In such a depleted, over-inflated market, the Cardinals could do much worse (Lilly's stats). Lilly will only be 31 come Opening Day '07 and has been relatively durable in recent years, averaging 30 starts and 170 innings over the past four seasons. Much like Zito, Lilly is a flyball pitcher with a mediocre fastball (high 80's) and two excellent offspeed pitches: a 12-6 curve and a plus changeup. Over the course of his career, Lilly has been a solid strikeout pitcher, averaging almost 8 K/9 IP, something the Cardinals' rotations have seriously lacked in recent years (someone who misses bats). The biggest knock on Lilly is his control. At times, he has a tendency to nibble and throws too many pitches per plate appearance, walks too many batters, and thus doesn't go as deep into games as he might otherwise. However, in many ways (save not being a groundball pitcher), he is the prototypical Dave Duncan project: a competitive veteran with good stuff who needs to focus more on pitch efficiency and trusting his stuff, by attacking batters and pounding the strike zone more consistently. Lilly pre-'07 reminds me a lot of Daryl Kile, Chris Carpenter, and Jeff Weaver before coming to the Cardinals to work with Dave Duncan. Under Duncan and throwing more strikes, Lilly could very well be a solid #2/3 starter behind Cy Carp in St. Louis. Oh, and concerning the Mets' sluggers in the postseason, Lilly would do just fine ... he held lefties to a splendid .539 OPS in 2006.

Lilly would fit many needs for the Cards in 2007 and beyond, but he won't come cheap. In a market where Adam Eaton gets $8 M/year after two injury-ridden, predominantly ineffective seasons, Lilly could demand $9-10 million a season for 3-4 years. Granted, this would be an overpay by at least $2-3 million per year, but sometimes, you have to overpay to fill a need (see Looper and Encarnacion last offseason). At least in the case of Lilly, the Cards would be filling a need with a consistent, high ceiling player, perhaps the best combo of past production and future potential of all the starters on the market, left or right handed (although a similar argument could be made for Padilla). In many ways, Lilly is not far off par with Zito, the consensus top non-Matsuzaka pitcher on the market, widely rumored to soon receive at least $15 M/year for 5, 6 or more seasons (look for yourself below). At $5 M plus less for half the contract length, I'll take Lilly over Zito any day.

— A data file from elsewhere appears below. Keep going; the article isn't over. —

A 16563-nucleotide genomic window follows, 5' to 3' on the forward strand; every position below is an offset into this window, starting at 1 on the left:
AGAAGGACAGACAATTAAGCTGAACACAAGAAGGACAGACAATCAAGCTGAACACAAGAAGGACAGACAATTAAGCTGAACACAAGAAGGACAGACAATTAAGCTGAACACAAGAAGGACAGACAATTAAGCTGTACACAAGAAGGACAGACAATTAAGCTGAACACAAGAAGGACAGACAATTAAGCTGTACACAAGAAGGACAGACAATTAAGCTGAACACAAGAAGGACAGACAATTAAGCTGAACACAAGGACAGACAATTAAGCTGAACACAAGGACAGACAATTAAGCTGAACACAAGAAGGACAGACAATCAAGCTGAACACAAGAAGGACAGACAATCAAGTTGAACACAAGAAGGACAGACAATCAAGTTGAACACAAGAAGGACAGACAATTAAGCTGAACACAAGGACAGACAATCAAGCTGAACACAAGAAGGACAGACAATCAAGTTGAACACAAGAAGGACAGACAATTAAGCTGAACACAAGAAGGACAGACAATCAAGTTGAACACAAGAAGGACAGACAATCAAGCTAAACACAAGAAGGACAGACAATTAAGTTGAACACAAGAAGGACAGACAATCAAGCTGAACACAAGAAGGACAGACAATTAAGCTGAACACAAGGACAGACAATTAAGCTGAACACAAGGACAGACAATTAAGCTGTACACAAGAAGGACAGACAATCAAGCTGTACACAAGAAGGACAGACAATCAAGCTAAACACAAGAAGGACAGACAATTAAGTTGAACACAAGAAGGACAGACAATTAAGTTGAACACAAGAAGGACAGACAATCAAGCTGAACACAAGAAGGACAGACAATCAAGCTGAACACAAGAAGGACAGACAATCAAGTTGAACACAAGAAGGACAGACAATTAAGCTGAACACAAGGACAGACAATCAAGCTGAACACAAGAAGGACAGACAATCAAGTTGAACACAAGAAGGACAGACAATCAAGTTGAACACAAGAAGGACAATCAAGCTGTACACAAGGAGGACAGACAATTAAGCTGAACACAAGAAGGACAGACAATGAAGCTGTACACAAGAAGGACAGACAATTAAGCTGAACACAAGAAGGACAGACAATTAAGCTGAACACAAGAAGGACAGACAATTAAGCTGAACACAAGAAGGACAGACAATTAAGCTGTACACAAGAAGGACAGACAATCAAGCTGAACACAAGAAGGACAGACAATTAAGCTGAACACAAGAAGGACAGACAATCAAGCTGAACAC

(Averages from 2003-2006)
Lilly: 7.46 K/9, 3.70 BB/9, 0.15 HR/IP, .253 BAA, .428 Opp. SLG
Zito: 6.37 K/9, 3.58 BB/9, 0.11 HR/IP, .240 BAA, .382 Opp. SLG

Unfortunately, I'm not too optimistic about a Lilly-Cardinals marriage becoming a reality any time soon. There hasn't been much talk in informed circles regarding the Cards' interest in Lilly, while there has been considerable talk about both interest from East Coast teams and Lilly's interest in West Coast teams. Unless Jocketty ups the ante salary-wise for Lilly (because we almost certainly will have to overpay), the chances of a second-straight World Series title with an all right-handed rotation will be slim to none. There just aren't many other true front to mid rotation lefties out there, and I can't think of any logical trades that the Cardinals could make that wouldn't either significantly hurt other areas of the club or jeopardize the future ... think Willis, etc. However, if Lilly does in fact sign elsewhere, don't lose all hope. We Cards fans can always hope and pray that Chris Narveson will set the world on fire in 2007 ...

2 Comments:

At 1:30 PM, Blogger Matt said...

Pretty good blog overall it looks like. I'm on blogger as well writing mostly about the Cards: http://midwestsportsfan.blogspot.com

I agree that a lefty would be a huge boost, and while I like the idea of signing Lilly, I think the more likely option is through trade, either the previously mentioned trade for Maroth(except my guess is Flores would have to go instead of Looper) or a trade involving one of the young lefties from Pittsburgh(Duke? Maholm?) for Duncan.

I've got discussion about these on MY most recent post.

enjoyed the read, good writing.

 
At 11:28 PM, Blogger KardiacKiehl said...

I've added you to my blog roll (would you do the same?) and checked out your blog ... I like yours as well. In response to your comment/post, I think the reason a free agent lefty is more likely than a trade for one of the Pirates' guys (who'd I also love to have ... I'd actually order it Duke, Gorzelanny, Maholm) is that in order to get them, we'd have to give up Duncan. With the insanity of the free agent market for outfielders especially, I just can't see the Cards both a) parting with a young, cheap power and potential packed player and b) replacing him adequately and cheaply. I still think the Maroth trade could go down, but it is now less likely given the Wells signing and Narveson waiting in the wings (#5 and #5a starters pretty well filled out now). The only way I see it happening is if we can only get one of the tier 2 guys we're targeting affordably.